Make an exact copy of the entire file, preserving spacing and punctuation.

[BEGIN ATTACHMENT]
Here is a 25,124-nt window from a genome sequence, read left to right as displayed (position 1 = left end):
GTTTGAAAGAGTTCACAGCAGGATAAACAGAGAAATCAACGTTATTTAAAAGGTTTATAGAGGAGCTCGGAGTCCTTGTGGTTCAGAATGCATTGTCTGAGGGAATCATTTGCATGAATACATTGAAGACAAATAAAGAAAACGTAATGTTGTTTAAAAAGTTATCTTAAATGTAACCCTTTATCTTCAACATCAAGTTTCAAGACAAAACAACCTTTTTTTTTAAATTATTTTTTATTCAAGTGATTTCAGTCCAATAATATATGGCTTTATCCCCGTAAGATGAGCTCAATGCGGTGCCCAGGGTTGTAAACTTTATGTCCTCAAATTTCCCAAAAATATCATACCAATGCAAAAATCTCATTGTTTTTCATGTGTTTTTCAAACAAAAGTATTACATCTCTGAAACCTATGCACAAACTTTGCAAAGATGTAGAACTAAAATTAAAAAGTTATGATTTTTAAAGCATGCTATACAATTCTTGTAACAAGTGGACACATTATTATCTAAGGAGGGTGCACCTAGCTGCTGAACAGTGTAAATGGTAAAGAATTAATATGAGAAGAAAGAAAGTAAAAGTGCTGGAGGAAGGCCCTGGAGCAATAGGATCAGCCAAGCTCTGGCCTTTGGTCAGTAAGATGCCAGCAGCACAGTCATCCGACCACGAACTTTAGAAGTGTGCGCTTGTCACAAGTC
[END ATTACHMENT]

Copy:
Here is a 25,124-nt window from a genome sequence, read left to right as displayed (position 1 = left end):
GTTTGAAAGAGTTCACAGCAGGATAAACAGAGAAATCAACGTTATTTAAAAGGTTTATAGAGGAGCTCGGAGTCCTTGTGGTTCAGAATGCATTGTCTGAGGGAATCATTTGCATGAATACATTGAAGACAAATAAAGAAAACGTAATGTTGTTTAAAAAGTTATCTTAAATGTAACCCTTTATCTTCAACATCAAGTTTCAAGACAAAACAACCTTTTTTTTTAAATTATTTTTTATTCAAGTGATTTCAGTCCAATAATATATGGCTTTATCCCCGTAAGATGAGCTCAATGCGGTGCCCAGGGTTGTAAACTTTATGTCCTCAAATTTCCCAAAAATATCATACCAATGCAAAAATCTCATTGTTTTTCATGTGTTTTTCAAACAAAAGTATTACATCTCTGAAACCTATGCACAAACTTTGCAAAGATGTAGAACTAAAATTAAAAAGTTATGATTTTTAAAGCATGCTATACAATTCTTGTAACAAGTGGACACATTATTATCTAAGGAGGGTGCACCTAGCTGCTGAACAGTGTAAATGGTAAAGAATTAATATGAGAAGAAAGAAAGTAAAAGTGCTGGAGGAAGGCCCTGGAGCAATAGGATCAGCCAAGCTCTGGCCTTTGGTCAGTAAGATGCCAGCAGCACAGTCATCCGACCACGAACTTTAGAAGTGTGCGCTTGTCACAAGTC